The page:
The question posed last week was how much of the money sent into the university sector at the point of DEEWRDEST actually reaches the coalface in terms of teaching and research. My best guess answer is about 28 cents in the dollar, with the rest essentially going into admin.
The way to calculate this is more properly explained in this presentation I did for the Australian Conference of Economists in 2011 (Presentation academonomics ACE July 2011), but the simplified version is the use of this formula:
Money to coalface = 100* (1- cut going to DEEWRDEST) * (1- cut going to uni admin) * (1-%time of acad on admin)
We thus break the calculation into three unknowns: the percentage creamed off by the education ministries itself, the percentage creamed off by university admin, and the percentage academics themselves have to spend on admin.
The first one of these is actually the hardest: how much do the ministries take. In their own yearly accounts, they claim that ‘overhead’ is a pittance in terms of the funds they manage, ie 1.8%. This is not just almost nothing, it is completely unbelievable since it means they count their own activities as directly valuable.
In stead of taking the account numbers on their official overhead as useful, I prefer to simply look at how many people DEEWRDEST employs. Using the administrative handbook, DEEWRDEST appears to employ 6000 staff plus consultants and outside agencies. At the going wage of around 68,500 per standard civil servant, plus super, plus the usual 30% on-costs in terms of buildings and a 30% guess as what they pay in terms of non-employees, this means DEST ‘costs’ around a billion dollars. At a total budget of 12 billion going to universities in 2011, this means one should think of DEST overhead as 8%. This does not even count all the state education ministries so is probably an underestimate.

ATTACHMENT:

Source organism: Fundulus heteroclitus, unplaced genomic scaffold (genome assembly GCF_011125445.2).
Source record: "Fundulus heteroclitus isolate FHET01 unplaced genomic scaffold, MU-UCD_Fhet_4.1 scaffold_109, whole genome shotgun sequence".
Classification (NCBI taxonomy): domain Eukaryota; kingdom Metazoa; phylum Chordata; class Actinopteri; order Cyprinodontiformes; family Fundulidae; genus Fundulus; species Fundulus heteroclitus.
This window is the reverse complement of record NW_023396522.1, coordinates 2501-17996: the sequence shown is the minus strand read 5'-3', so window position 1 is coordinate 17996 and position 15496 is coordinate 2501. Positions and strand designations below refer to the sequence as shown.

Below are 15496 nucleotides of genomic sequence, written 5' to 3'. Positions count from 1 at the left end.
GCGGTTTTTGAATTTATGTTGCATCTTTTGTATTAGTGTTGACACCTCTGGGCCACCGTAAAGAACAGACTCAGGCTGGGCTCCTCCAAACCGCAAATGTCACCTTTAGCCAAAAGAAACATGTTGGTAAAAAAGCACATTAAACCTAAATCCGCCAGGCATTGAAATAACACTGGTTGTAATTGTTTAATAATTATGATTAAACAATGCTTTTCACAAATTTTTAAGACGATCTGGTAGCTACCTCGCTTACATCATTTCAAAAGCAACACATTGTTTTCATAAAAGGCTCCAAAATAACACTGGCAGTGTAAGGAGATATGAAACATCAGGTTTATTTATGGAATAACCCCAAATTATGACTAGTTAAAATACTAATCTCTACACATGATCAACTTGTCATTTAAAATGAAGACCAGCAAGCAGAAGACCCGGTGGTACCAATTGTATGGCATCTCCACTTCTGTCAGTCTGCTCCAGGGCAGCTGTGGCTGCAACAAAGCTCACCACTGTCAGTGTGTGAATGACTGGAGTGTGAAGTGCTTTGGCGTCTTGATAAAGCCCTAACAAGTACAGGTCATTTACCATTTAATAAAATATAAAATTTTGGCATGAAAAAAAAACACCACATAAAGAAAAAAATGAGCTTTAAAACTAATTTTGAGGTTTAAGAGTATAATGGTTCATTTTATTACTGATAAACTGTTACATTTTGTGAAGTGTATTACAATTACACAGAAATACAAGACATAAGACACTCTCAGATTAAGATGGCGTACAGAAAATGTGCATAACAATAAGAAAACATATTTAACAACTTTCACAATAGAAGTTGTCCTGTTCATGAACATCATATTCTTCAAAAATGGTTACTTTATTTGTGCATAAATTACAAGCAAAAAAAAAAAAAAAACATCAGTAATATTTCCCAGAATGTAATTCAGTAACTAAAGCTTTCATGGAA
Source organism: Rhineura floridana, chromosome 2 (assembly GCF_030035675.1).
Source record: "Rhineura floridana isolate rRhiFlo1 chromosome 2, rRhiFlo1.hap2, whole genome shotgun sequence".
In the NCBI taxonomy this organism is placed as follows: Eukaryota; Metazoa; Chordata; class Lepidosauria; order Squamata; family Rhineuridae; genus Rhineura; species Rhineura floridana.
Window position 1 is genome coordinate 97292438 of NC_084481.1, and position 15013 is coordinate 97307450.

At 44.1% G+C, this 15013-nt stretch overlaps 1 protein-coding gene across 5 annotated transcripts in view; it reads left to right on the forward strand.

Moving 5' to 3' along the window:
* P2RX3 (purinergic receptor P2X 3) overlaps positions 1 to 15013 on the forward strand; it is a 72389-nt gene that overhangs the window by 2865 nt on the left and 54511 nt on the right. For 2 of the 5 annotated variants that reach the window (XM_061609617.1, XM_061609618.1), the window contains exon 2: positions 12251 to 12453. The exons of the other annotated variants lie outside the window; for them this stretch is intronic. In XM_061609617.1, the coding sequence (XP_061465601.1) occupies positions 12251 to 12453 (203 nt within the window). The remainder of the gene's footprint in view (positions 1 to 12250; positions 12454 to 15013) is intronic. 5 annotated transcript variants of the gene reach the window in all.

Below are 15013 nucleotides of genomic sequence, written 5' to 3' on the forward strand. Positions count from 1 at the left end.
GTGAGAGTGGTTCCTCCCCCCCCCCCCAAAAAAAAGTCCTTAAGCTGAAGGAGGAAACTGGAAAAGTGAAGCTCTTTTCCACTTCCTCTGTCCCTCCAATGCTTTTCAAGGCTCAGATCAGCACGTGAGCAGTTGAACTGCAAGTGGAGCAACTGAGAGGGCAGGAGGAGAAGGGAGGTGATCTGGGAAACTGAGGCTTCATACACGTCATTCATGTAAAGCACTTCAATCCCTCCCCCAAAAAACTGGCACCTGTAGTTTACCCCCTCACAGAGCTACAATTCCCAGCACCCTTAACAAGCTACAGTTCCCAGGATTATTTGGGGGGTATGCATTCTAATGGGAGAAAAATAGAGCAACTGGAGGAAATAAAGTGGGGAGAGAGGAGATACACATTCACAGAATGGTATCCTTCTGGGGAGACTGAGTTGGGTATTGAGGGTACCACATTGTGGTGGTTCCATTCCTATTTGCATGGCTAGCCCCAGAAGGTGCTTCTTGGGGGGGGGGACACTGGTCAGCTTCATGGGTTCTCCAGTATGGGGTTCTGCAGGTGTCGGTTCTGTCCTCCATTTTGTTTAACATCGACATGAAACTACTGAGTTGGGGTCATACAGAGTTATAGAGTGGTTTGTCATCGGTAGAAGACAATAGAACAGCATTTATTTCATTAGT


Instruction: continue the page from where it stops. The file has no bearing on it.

Then the issue of the percentage going to university administrators. As I explained in a previous post, universities cook the books by counting casuals and part-time academics in their academic staff numbers, as well as people who are streight administrators with fancy titles. Instead of using the fanciful figure of 45% that they themselves produce as their estimate for how much of the wage budget goes to administrators, I looked at random staff in the phone books of 5 Australian universities, counted the 50 employed on the basis of what they did, and concluded that at least 56% of university wages gets paid to administrators and not academics. That too was being very generous as it did not count the costs of the consultants and advisers who are off the phone books of universities but definitely belong to the administrators’ camp. I thus take 56% as not just the percentage of the wage bill spent on admin but also as the most reasonable guess for how much of the costs of buildings and grounds is attributed to admin rather than academics.
Then the issue of how much time academics spend on administration. I took around 6 published studies on this issue, all based on time-use surveys. At best guess, around 30% of time of academics is spent on administrative tasks like sitting on committees, writing reports, training for the advent of cyclones, presenting in front of visitation committees, sitting on representative bodies, etc. Since it is usually the more highly paid who are doing administrative work, like being on Faculty Boards, the 30% is again an underestimate of the real percentage spent on administrative activities. By all accounts, this percentage is a lot higher than it used to be simply because of the increase in forms being sent out, compulsory training courses, etc.
What does this mean for the percentage ending up at the coalface? We can now calculate the coalface number as 100*(1-0.08)*(1-0.56)*(1-0.3)=28. So 28 cents in the dollar that comes in in DEEWRDEST actually gets spent on direct costs of teaching and research, i.e. the people and the buildings doing the work. The other 72 cents is overhead.
I would of course advocate someone to be given the resources to do this more properly, though it must be said that one clearly has to ignore much of the statistics given out by both DEEWRDEST and the universities themselves on the composition of their staff, the nature of their expenses, and the use of their time for they are not reasonable numbers. So whoever wants to do a better job than the back-of-the-envelope calculation I engaged in will need the resources to gather their own data.
All kudos to those who gave a try, many of whom gave numbers chillingly close to mine. DEEWRDEST overhead statistics for the rest.